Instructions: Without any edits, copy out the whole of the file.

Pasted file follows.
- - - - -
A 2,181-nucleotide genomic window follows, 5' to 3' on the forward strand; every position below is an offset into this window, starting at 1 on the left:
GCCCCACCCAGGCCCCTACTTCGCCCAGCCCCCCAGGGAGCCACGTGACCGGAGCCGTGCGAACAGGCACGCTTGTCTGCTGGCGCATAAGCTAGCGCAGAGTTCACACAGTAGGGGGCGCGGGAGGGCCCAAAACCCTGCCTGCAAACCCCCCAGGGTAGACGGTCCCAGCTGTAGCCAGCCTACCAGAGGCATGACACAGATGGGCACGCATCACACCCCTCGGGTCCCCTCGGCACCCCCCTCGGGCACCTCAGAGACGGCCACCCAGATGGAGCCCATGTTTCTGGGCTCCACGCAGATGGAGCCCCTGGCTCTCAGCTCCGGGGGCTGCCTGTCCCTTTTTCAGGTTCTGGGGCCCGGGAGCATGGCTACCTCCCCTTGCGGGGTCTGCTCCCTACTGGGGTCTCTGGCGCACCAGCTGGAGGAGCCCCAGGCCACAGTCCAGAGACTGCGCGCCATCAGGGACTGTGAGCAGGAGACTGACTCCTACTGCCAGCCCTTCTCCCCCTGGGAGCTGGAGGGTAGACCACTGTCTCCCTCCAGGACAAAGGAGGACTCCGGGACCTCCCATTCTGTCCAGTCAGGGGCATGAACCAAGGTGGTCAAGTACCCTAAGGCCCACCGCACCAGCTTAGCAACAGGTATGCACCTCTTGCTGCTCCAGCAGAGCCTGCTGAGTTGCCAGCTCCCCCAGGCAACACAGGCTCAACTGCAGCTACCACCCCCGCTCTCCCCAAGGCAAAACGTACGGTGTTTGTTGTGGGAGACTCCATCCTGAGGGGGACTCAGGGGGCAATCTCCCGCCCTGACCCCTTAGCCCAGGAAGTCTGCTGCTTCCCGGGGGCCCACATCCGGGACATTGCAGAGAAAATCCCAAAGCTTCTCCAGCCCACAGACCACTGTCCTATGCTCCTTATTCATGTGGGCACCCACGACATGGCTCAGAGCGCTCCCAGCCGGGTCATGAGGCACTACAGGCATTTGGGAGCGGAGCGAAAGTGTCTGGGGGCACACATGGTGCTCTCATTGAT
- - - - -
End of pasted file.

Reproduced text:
A 2,181-nucleotide genomic window follows, 5' to 3' on the forward strand; every position below is an offset into this window, starting at 1 on the left:
GCCCCACCCAGGCCCCTACTTCGCCCAGCCCCCCAGGGAGCCACGTGACCGGAGCCGTGCGAACAGGCACGCTTGTCTGCTGGCGCATAAGCTAGCGCAGAGTTCACACAGTAGGGGGCGCGGGAGGGCCCAAAACCCTGCCTGCAAACCCCCCAGGGTAGACGGTCCCAGCTGTAGCCAGCCTACCAGAGGCATGACACAGATGGGCACGCATCACACCCCTCGGGTCCCCTCGGCACCCCCCTCGGGCACCTCAGAGACGGCCACCCAGATGGAGCCCATGTTTCTGGGCTCCACGCAGATGGAGCCCCTGGCTCTCAGCTCCGGGGGCTGCCTGTCCCTTTTTCAGGTTCTGGGGCCCGGGAGCATGGCTACCTCCCCTTGCGGGGTCTGCTCCCTACTGGGGTCTCTGGCGCACCAGCTGGAGGAGCCCCAGGCCACAGTCCAGAGACTGCGCGCCATCAGGGACTGTGAGCAGGAGACTGACTCCTACTGCCAGCCCTTCTCCCCCTGGGAGCTGGAGGGTAGACCACTGTCTCCCTCCAGGACAAAGGAGGACTCCGGGACCTCCCATTCTGTCCAGTCAGGGGCATGAACCAAGGTGGTCAAGTACCCTAAGGCCCACCGCACCAGCTTAGCAACAGGTATGCACCTCTTGCTGCTCCAGCAGAGCCTGCTGAGTTGCCAGCTCCCCCAGGCAACACAGGCTCAACTGCAGCTACCACCCCCGCTCTCCCCAAGGCAAAACGTACGGTGTTTGTTGTGGGAGACTCCATCCTGAGGGGGACTCAGGGGGCAATCTCCCGCCCTGACCCCTTAGCCCAGGAAGTCTGCTGCTTCCCGGGGGCCCACATCCGGGACATTGCAGAGAAAATCCCAAAGCTTCTCCAGCCCACAGACCACTGTCCTATGCTCCTTATTCATGTGGGCACCCACGACATGGCTCAGAGCGCTCCCAGCCGGGTCATGAGGCACTACAGGCATTTGGGAGCGGAGCGAAAGTGTCTGGGGGCACACATGGTGCTCTCATTGAT